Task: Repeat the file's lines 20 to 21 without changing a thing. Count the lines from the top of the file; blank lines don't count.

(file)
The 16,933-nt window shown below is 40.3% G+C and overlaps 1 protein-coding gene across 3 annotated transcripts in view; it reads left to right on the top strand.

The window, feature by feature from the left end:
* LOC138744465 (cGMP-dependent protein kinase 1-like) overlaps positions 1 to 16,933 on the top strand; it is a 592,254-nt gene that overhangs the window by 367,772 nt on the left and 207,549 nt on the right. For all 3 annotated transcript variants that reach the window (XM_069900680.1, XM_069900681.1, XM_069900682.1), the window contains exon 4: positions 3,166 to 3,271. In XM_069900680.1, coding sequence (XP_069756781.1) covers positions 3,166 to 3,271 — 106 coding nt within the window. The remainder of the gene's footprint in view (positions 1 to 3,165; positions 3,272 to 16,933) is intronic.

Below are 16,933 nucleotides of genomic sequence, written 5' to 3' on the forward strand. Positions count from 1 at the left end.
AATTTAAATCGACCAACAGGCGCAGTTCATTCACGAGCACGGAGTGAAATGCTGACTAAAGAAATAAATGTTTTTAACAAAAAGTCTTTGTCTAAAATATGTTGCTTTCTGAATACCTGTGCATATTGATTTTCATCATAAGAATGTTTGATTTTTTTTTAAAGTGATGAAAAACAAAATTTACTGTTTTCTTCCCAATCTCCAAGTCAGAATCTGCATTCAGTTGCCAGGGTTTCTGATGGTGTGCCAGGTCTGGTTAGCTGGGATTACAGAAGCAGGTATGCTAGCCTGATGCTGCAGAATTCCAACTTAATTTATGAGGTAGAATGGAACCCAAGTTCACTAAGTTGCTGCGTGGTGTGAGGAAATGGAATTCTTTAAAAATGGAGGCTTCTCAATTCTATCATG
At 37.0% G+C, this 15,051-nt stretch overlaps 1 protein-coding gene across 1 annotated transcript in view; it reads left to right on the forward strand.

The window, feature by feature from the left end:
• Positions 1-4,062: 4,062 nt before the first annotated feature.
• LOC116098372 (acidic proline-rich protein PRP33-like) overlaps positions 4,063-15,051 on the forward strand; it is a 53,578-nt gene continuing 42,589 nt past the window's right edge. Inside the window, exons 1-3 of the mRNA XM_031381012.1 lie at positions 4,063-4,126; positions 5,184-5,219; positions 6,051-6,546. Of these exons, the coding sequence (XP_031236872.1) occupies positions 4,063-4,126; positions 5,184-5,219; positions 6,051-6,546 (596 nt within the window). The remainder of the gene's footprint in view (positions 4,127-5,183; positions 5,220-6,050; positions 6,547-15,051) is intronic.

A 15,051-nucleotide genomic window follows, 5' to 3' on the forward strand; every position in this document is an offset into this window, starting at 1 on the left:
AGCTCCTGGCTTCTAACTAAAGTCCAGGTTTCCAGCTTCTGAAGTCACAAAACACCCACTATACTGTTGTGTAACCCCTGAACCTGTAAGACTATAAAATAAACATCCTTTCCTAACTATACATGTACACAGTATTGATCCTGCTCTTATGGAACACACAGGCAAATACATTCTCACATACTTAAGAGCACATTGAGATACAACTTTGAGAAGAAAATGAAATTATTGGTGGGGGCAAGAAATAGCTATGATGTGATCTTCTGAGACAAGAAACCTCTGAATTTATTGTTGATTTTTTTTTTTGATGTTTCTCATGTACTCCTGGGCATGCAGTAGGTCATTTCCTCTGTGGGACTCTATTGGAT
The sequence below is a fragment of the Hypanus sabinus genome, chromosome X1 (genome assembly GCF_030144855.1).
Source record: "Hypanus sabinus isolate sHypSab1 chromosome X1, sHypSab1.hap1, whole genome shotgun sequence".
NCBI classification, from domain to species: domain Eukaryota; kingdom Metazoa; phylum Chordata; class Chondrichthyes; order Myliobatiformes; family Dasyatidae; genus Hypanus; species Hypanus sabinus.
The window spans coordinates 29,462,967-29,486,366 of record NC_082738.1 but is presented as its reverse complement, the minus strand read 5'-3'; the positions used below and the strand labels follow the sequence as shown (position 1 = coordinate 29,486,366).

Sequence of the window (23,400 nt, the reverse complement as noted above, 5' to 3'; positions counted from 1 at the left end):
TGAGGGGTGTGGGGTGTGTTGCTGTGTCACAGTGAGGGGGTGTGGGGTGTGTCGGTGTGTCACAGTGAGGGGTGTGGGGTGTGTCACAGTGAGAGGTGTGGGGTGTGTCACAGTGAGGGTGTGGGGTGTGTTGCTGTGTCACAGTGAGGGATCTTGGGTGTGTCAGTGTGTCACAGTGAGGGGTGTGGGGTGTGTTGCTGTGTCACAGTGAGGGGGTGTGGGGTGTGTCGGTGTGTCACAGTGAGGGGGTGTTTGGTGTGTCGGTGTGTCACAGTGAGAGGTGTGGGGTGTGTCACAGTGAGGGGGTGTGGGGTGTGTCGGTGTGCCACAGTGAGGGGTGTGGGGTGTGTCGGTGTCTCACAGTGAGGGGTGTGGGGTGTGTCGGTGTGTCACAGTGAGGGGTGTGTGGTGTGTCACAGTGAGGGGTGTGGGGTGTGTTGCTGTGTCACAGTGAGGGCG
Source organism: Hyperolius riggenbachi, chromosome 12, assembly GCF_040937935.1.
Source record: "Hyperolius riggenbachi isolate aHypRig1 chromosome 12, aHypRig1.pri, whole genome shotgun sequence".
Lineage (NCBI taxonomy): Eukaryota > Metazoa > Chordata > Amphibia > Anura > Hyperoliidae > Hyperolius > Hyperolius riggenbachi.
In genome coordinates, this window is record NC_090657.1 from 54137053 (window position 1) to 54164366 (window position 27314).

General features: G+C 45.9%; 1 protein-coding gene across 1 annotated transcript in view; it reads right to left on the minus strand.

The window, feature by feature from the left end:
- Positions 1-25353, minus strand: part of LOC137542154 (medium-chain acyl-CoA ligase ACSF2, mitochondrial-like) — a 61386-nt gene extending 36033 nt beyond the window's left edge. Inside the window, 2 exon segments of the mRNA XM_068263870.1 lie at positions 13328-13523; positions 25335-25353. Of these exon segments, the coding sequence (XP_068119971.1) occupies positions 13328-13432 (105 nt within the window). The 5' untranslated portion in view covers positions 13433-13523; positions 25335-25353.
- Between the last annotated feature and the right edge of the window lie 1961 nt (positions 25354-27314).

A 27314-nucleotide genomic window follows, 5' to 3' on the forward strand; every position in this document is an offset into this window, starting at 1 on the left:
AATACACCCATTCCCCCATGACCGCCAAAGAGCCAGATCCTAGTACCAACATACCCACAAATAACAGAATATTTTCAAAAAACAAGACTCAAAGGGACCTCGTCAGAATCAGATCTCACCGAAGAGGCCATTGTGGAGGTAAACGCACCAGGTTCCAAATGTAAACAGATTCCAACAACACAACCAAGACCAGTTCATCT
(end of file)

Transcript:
Lineage (NCBI taxonomy): Eukaryota > Metazoa > Chordata > Amphibia > Anura > Hyperoliidae > Hyperolius > Hyperolius riggenbachi.
In genome coordinates, this window is record NC_090657.1 from 54137053 (window position 1) to 54164366 (window position 27314).